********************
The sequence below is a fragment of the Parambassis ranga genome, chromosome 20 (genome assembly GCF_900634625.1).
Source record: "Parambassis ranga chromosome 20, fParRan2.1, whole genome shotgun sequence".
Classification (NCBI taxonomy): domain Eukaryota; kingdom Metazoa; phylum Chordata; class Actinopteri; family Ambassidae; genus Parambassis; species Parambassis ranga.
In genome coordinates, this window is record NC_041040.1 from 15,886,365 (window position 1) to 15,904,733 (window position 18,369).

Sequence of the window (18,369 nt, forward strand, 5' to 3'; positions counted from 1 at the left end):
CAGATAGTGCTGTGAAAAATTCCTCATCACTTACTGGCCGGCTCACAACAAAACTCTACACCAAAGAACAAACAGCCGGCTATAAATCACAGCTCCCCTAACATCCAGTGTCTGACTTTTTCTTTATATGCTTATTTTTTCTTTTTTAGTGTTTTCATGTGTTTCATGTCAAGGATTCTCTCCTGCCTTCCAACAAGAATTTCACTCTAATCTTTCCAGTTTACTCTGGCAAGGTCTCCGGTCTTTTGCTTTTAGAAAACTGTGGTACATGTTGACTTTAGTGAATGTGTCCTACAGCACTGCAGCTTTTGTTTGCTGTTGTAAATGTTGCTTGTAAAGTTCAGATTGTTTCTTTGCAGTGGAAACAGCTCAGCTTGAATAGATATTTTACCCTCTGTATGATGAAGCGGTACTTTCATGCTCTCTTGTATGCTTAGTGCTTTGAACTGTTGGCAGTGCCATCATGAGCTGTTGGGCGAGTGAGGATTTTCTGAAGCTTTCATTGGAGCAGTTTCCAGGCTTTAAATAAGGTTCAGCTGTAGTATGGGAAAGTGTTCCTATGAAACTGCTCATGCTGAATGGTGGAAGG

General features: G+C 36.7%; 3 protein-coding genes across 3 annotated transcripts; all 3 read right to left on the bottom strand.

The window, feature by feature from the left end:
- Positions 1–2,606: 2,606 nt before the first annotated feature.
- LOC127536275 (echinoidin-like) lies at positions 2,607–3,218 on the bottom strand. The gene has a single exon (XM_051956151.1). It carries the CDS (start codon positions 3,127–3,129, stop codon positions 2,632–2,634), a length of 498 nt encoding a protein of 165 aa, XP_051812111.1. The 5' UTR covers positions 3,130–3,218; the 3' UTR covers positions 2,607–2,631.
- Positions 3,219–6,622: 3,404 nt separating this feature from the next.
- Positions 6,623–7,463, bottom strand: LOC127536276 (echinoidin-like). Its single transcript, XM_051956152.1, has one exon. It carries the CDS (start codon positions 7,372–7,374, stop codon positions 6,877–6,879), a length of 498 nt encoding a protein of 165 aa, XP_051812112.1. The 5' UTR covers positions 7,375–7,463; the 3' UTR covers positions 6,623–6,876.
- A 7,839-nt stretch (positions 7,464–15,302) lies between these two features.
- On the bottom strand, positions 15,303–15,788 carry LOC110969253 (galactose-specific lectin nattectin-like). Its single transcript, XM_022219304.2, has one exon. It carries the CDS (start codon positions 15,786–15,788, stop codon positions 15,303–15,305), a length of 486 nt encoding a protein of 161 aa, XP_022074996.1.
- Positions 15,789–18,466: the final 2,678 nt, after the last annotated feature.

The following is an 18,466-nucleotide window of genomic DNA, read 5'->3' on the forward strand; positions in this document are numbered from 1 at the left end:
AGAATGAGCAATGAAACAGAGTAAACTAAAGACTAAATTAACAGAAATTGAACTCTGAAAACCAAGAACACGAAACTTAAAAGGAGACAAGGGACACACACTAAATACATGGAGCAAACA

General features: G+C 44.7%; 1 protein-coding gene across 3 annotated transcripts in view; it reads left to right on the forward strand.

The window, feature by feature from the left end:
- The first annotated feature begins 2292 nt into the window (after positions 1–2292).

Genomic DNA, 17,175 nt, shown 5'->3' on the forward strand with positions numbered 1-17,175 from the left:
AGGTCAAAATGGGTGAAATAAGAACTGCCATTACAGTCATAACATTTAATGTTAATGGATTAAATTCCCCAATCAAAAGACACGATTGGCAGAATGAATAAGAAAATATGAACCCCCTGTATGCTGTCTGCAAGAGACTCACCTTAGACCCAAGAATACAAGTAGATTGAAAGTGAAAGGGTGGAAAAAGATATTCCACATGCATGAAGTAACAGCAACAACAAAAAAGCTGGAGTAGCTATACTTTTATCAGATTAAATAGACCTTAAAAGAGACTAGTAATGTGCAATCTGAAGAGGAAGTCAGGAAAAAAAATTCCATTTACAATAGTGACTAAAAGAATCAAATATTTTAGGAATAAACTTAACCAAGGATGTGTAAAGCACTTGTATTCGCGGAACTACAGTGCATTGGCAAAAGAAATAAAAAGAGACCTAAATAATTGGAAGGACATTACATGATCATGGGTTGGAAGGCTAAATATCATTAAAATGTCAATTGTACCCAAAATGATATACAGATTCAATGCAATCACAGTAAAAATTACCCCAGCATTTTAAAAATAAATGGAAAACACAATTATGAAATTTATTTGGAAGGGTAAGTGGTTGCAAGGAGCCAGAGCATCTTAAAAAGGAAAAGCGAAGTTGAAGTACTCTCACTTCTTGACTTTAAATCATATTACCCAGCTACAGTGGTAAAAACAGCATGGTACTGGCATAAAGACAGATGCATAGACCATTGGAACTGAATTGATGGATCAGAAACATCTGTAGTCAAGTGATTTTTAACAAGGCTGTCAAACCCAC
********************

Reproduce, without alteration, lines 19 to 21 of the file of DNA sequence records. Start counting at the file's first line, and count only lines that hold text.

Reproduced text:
The window, feature by feature from the left end:
- The first annotated feature begins 2292 nt into the window (after positions 1–2292).

Genomic DNA, 17,175 nt, shown 5'->3' on the forward strand with positions numbered 1-17,175 from the left: